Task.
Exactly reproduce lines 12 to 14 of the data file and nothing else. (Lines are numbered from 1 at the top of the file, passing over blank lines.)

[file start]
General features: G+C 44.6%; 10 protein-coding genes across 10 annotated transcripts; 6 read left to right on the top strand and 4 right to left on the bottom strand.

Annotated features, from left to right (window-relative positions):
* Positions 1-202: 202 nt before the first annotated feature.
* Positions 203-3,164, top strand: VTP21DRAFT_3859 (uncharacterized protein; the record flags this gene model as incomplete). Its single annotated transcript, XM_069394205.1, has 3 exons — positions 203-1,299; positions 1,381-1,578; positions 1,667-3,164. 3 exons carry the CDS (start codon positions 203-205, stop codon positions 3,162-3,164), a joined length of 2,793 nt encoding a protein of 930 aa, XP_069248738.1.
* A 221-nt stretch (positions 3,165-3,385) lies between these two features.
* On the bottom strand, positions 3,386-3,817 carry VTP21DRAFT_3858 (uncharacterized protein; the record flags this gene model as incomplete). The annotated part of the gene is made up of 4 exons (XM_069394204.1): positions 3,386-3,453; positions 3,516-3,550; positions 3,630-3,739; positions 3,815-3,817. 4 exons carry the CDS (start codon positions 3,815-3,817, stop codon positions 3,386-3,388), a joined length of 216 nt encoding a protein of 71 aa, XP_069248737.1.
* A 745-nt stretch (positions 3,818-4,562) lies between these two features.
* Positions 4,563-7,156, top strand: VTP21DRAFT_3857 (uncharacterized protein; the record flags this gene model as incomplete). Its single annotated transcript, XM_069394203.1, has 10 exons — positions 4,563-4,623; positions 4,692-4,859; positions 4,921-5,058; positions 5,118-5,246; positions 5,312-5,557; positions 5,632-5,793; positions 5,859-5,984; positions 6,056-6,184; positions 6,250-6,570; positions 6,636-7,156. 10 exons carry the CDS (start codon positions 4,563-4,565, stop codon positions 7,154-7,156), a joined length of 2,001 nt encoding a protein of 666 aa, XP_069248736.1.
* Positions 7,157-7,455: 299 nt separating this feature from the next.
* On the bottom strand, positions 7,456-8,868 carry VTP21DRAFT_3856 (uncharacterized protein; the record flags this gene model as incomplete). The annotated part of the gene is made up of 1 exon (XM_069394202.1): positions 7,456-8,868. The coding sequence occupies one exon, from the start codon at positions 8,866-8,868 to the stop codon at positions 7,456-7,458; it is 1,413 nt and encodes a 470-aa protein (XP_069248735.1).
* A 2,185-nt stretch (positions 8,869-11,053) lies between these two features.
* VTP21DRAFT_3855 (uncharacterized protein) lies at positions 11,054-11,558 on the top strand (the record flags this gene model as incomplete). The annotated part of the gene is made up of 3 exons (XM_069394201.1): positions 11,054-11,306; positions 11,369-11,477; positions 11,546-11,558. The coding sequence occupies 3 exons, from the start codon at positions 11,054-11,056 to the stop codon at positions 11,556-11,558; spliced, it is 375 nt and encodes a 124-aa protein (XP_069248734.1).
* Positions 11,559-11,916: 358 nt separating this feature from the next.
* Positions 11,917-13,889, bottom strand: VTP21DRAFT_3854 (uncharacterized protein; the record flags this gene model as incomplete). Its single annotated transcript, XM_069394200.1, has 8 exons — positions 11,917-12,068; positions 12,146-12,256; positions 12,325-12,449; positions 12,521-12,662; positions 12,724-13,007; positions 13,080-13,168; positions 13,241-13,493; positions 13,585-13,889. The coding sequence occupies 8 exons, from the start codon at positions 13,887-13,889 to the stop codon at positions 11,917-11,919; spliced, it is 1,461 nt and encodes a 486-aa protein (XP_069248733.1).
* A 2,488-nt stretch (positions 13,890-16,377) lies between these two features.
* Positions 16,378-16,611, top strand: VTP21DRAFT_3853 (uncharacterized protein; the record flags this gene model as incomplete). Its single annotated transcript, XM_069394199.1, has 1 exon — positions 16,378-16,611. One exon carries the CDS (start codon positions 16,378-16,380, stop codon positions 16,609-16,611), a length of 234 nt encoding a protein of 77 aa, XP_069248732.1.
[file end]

* VTP21DRAFT_3855 (uncharacterized protein) lies at positions 11,054-11,558 on the top strand (the record flags this gene model as incomplete). The annotated part of the gene is made up of 3 exons (XM_069394201.1): positions 11,054-11,306; positions 11,369-11,477; positions 11,546-11,558. The coding sequence occupies 3 exons, from the start codon at positions 11,054-11,056 to the stop codon at positions 11,556-11,558; spliced, it is 375 nt and encodes a 124-aa protein (XP_069248734.1).
* Positions 11,559-11,916: 358 nt separating this feature from the next.
* Positions 11,917-13,889, bottom strand: VTP21DRAFT_3854 (uncharacterized protein; the record flags this gene model as incomplete). Its single annotated transcript, XM_069394200.1, has 8 exons — positions 11,917-12,068; positions 12,146-12,256; positions 12,325-12,449; positions 12,521-12,662; positions 12,724-13,007; positions 13,080-13,168; positions 13,241-13,493; positions 13,585-13,889. The coding sequence occupies 8 exons, from the start codon at positions 13,887-13,889 to the stop codon at positions 11,917-11,919; spliced, it is 1,461 nt and encodes a 486-aa protein (XP_069248733.1).